For decades, centralized HVAC systems have been the standard for Boston homeowners. Recently, more and more people are making the switch to ductless heating and cooling units. Although these modern systems have been used in Europe and Asia for years, they’re just starting to gain some attention in the US.

If you’ve been researching ductless mini-splits, you’ve probably come across unfamiliar terms and confusing acronyms. To help increase your understanding of mini-splits, we’ll provide a handy glossary of common terms. You can reference this whenever you come across a new term you’re not familiar with.

Air Filtration System

A device specifically designed to remove contaminants from air that’s circulated through an HVAC system.

Air Handler

The indoor unit of a ductless system responsible for moving air within the room.

Allergen

Any substance causing allergic reactions such as dander, fungus, lint, mildew, mites, dust, pollen, pet hair, and bacteria.

British Thermal Units (BTU)

A unit of measurement used to determine how much heat an AC unit can remove from a zone each hour. In strict terms, it’s the amount of heat needed to increase one pound of water’s temperature by one degree Fahrenheit.

Coefficient of Performance (COP)

An energy-efficiency rating that describes the power output of an HVAC unit in ratio to ITS power input. Higher COPs point to units with higher energy efficiency while lower numbers might point to enhanced operating costs and energy consumption.

Cubic Feet Per Minute (CFM)

A unit of measurement used to determine the amount of air flowing through an HVAC system.

Compressor

A component of a ductless system located in the outdoor unit that’s responsible for pressurizing refrigerant to ensure it continues flowing throughout the system.

Cycling

The process of a ductless system switching on and off automatically in order to maintain optimum energy efficiency.

Ductwork

Channels responsible for distributing air in your home.

Heat Pump

An external unit of a ductless system responsible for heating and cooling your home.

High-Efficiency Particulate Absorbing (HEPA) Filter

A high-efficiency filter designed to remove smaller particles from the air as it passes through an HVAC system.

Heating Seasonal Performance Factor (HSPF)

Refers to the energy efficiency of a heat pump’s ability to increase the temperature in a zone.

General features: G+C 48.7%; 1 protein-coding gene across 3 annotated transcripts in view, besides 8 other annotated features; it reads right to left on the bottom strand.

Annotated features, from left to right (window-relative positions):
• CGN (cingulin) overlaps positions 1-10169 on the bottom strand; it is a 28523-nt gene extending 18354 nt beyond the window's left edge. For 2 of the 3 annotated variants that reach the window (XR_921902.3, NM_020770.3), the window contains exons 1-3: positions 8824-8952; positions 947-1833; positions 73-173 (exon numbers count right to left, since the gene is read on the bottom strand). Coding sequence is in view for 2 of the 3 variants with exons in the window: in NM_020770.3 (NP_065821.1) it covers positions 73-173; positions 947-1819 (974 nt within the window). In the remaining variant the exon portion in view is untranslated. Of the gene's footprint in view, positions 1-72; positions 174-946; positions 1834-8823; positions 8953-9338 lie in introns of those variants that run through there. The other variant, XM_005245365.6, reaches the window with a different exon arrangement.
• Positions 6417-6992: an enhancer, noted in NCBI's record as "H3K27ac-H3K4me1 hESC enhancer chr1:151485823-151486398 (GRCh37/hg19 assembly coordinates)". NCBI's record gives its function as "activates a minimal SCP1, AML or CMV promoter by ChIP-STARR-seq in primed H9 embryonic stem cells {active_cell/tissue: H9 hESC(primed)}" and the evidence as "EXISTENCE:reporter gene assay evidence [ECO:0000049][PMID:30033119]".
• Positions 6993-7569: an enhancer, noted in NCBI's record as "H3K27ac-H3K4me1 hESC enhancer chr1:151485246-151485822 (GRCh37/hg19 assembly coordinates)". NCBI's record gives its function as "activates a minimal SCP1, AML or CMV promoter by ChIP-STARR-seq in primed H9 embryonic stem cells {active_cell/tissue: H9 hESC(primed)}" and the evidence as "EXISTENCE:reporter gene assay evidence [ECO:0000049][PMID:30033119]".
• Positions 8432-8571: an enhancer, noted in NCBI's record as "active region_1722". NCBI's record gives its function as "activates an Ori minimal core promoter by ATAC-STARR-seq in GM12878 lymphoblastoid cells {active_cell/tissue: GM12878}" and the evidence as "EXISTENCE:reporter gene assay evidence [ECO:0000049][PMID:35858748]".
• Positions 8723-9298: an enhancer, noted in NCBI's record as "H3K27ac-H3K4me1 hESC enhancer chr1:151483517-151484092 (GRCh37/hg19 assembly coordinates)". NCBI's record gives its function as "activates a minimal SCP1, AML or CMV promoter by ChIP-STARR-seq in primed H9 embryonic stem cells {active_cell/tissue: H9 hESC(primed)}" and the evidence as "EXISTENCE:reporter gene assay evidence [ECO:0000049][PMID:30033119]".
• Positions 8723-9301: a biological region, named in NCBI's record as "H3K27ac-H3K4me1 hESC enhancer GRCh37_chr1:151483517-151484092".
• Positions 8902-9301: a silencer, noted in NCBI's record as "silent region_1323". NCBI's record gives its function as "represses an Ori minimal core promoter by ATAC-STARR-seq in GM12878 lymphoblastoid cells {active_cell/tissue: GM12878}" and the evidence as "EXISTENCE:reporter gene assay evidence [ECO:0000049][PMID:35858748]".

Humidifier

A specialized device designed to add moisture to the air inside a home that’s too dry.

Indoor Air Quality (IAQ)

Refers to the quality of air within your home with regard to the comfort and safety of its occupants. Mini-splits are designed to filter out negative contaminants in order to increase the IAQ of your home.

Outdoor Unit

The external portion of a ductless system that sits on the outside of a home. It’s responsible for extracting heat from the air outside.

Refrigerant

A critical substance used to transfer heat in a ductless heating system. It takes advantage of heat’s proclivity to travel towards warmer areas.

Seasonal Energy Efficiency Ratio (SEER)

This rating measures a ductless system’s cooling efficiency. Higher numbers point to improved efficiency.

Split System

A heating and cooling system that’s composed of at least one indoor unit and an outdoor unit. It’s also another name for ductless heat pumps or mini-split systems.

Variable-Speed Motor

A motor within a ductless heating system that controls the fan speed depending on your home’s heating and cooling needs. It works in tandem with a thermostat to maintain an ideal internal temperature while increasing energy efficiency.

Zone

A defined area in a home that is temperature-controlled by an indoor handling unit. Each zone is usually comprised of a single room.

Zoning

Heating or cooling individual zones or spaces within a home separately instead of using a centralized AC unit.

If you’re interested in learning more about mini-splits or you want to schedule an appointment for installation, feel free to reach out to New England Ductless for more information. We’ve helped countless homeowners in Boston make the switch from centralized systems to ductless systems. We look forward to hearing from you!